Several glider operators offer scenic air tours to paying customers on the North Shore. Some of those flights rely on engine-powered planes to tow the engineless gliders into the sky.
Still, they’re not required to seek the same federal approvals as helicopter and airplane operators who fly similar tours in Hawaii and other scenic parts of the nation.
Now, after inquiries by Civil Beat about the regulations that cover the glider tours, Federal Aviation Administration officials say they’re re-examining whether such tours should be subject to the same certification. Specifically, they’re examining whether the gliders should have those requirements when they use airplanes to get aloft.
The scrutiny follows the Feb. 22 crash of a plane used to tow gliders at Dillingham Airfield, killing two veteran Hawaii pilots. It was the latest in a spate of fatal air tour and skydiving crashes to occur in Hawaii in the past year, leaving a total of 23 people dead.
The single-engine Cessna was neither towing a glider nor conducting an air tour last month when it crashed. One of the crash victims, Rick Rogers, was completing his training to fly the plane solo and tow future glider flights, according to tenants at the airfield.
The towplane was owned by one of the gliding operators based at the airfield, Honolulu Soaring Club.
“We are looking into the activities that the soaring club is advertising on its website,” the FAA said in a statement sent last week from agency spokesman Ian Gregor.
Not all glider operations rely on planes to tow the gliders aloft, however. Some use what’s known as a “winch tow” or even a tow by automobile to launch them in the air instead. Others may use their own motor on board.
Hawaii Glider Sailplane Academy exclusively uses a winch launch, said Brian Neff, manager of the Mokuleia-based company. Thus, it’s not clear that the FAA review would affect its operation.
Acroflight, meanwhile, uses both airplanes and a winch tow, according to Suzy Gromacki, whose husband, Steve Lowry, owns the company.
Gromacki said about 15% of Acroflight’s glider flights are tours. The company’s flights are fundamentally different than the commercial tours offered in helicopters and airplanes because they only cruise about five miles away from the airfield, as far as Kaena Point, before returning, she added.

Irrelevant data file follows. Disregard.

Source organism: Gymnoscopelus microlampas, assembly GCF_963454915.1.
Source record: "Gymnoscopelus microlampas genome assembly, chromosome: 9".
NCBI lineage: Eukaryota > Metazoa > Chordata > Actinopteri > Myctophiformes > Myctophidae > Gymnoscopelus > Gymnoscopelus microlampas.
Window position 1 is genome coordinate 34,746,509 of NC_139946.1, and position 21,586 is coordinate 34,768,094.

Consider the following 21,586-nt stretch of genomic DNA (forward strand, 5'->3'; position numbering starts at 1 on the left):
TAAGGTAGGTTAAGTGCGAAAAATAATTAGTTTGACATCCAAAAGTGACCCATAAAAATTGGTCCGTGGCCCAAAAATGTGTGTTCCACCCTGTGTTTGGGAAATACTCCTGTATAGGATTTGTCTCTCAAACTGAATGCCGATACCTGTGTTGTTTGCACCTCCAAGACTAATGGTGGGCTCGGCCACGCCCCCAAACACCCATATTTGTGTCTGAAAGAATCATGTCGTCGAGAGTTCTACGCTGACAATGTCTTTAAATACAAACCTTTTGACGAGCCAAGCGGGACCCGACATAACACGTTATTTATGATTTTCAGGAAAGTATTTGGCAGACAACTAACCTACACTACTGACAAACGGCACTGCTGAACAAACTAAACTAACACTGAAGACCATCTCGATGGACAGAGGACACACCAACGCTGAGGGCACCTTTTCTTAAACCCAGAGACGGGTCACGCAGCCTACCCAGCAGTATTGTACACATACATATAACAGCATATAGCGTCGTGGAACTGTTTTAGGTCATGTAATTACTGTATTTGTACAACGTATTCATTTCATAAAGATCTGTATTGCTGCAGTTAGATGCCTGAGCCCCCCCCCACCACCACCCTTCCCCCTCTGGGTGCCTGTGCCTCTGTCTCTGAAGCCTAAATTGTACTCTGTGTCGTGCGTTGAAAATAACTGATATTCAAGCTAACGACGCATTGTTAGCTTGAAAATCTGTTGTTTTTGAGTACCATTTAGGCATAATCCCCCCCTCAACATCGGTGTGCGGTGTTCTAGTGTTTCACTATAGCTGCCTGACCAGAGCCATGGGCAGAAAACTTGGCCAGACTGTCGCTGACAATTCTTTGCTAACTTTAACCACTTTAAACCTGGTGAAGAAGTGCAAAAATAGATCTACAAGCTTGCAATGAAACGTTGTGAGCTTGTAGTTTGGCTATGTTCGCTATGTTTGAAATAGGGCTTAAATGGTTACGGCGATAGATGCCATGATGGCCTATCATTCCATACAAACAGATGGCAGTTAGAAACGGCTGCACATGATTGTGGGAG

Honolulu Soaring declined to comment on the federal agency’s scrutiny. A company representative referred all questions about tour regulations to the FAA officials who oversee its operation.
None of the Oahu glider companies that charge for scenic flights have what’s known as a “letter of authorization” from the FAA for air tours. Still, it remains unclear under the agency’s rules whether they need one.
The National Transportation Safety Board database lists 35 glider accidents in Hawaii since 1967, five of them fatal.
Per FAA regulations, companies looking to conduct air tours obtain that letter from the local flight standards office — in this case the Flight Standards District Office in Honolulu.
The document spells out exactly what each operator is allowed to do on the tours, according to Gregor.
But the rules specifically apply to operators carrying passengers in airplanes and helicopters. The language does not include gliders.
Still, there’s a lingering question about whether the gliders apply, Gregor said, because many of them rely on airplanes to tow them into the sky.
Air tour operators that use a letter of authorization also can’t fly more than 25 miles from their departure and must take off and land at the same location, according to the FAA. Some tour operators are allowed to fly farther but they’re certified under stricter regulations.
Even if the towplane were to crash, the glider would be able to detach and land safely, Neff said.
Local glider pilots are trained to deal with situations in which the tow rope breaks or engine fails, where they’re able to either land the glider straight ahead at Dillingham’s 2-mile stretch of runway, or, after a certain altitude, turn the glider around to land there, he added.
Anything that happens to the towplane does not impact the glider, Neff said.
Meanwhile, investigators are still looking into what caused last month’s Cessna crash.
The National Transportation Safety Board database lists 35 glider accidents in Hawaii since 1967. Five of them were fatal. Four of those were classified as personal flights, while the fifth was classified as “sightseeing.”
In any case, the local gliders’ air tour status could soon be a moot point as the Hawaii Department of Transportation looks to hand control of Dillingham Airfield back to the U.S. Army at the end of June. The move leaves the future of the private operations there uncertain.
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